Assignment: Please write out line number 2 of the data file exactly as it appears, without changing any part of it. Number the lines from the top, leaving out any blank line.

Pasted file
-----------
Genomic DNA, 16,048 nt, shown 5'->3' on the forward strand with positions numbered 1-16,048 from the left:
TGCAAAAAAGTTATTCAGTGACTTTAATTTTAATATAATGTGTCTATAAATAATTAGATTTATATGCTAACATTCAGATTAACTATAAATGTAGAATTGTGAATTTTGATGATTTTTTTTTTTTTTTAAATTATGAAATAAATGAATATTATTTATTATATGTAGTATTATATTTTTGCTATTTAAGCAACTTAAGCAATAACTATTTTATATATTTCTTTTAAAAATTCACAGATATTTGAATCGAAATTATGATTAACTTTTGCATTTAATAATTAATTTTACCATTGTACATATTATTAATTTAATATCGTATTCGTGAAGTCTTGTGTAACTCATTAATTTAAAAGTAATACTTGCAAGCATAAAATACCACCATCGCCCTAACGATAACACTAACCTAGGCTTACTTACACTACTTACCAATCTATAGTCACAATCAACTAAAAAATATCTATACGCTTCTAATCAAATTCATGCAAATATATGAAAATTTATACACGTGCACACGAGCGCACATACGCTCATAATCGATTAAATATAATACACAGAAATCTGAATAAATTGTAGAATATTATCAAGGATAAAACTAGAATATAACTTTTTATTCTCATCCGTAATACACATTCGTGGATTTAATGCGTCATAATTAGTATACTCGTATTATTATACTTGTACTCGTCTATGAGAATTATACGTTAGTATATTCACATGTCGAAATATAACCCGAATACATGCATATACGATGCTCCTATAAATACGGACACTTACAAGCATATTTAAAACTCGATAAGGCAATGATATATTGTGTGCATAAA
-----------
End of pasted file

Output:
TGCAAAAAAGTTATTCAGTGACTTTAATTTTAATATAATGTGTCTATAAATAATTAGATTTATATGCTAACATTCAGATTAACTATAAATGTAGAATTGTGAATTTTGATGATTTTTTTTTTTTTTTAAATTATGAAATAAATGAATATTATTTATTATATGTAGTATTATATTTTTGCTATTTAAGCAACTTAAGCAATAACTATTTTATATATTTCTTTTAAAAATTCACAGATATTTGAATCGAAATTATGATTAACTTTTGCATTTAATAATTAATTTTACCATTGTACATATTATTAATTTAATATCGTATTCGTGAAGTCTTGTGTAACTCATTAATTTAAAAGTAATACTTGCAAGCATAAAATACCACCATCGCCCTAACGATAACACTAACCTAGGCTTACTTACACTACTTACCAATCTATAGTCACAATCAACTAAAAAATATCTATACGCTTCTAATCAAATTCATGCAAATATATGAAAATTTATACACGTGCACACGAGCGCACATACGCTCATAATCGATTAAATATAATACACAGAAATCTGAATAAATTGTAGAATATTATCAAGGATAAAACTAGAATATAACTTTTTATTCTCATCCGTAATACACATTCGTGGATTTAATGCGTCATAATTAGTATACTCGTATTATTATACTTGTACTCGTCTATGAGAATTATACGTTAGTATATTCACATGTCGAAATATAACCCGAATACATGCATATACGATGCTCCTATAAATACGGACACTTACAAGCATATTTAAAACTCGATAAGGCAATGATATATTGTGTGCATAAA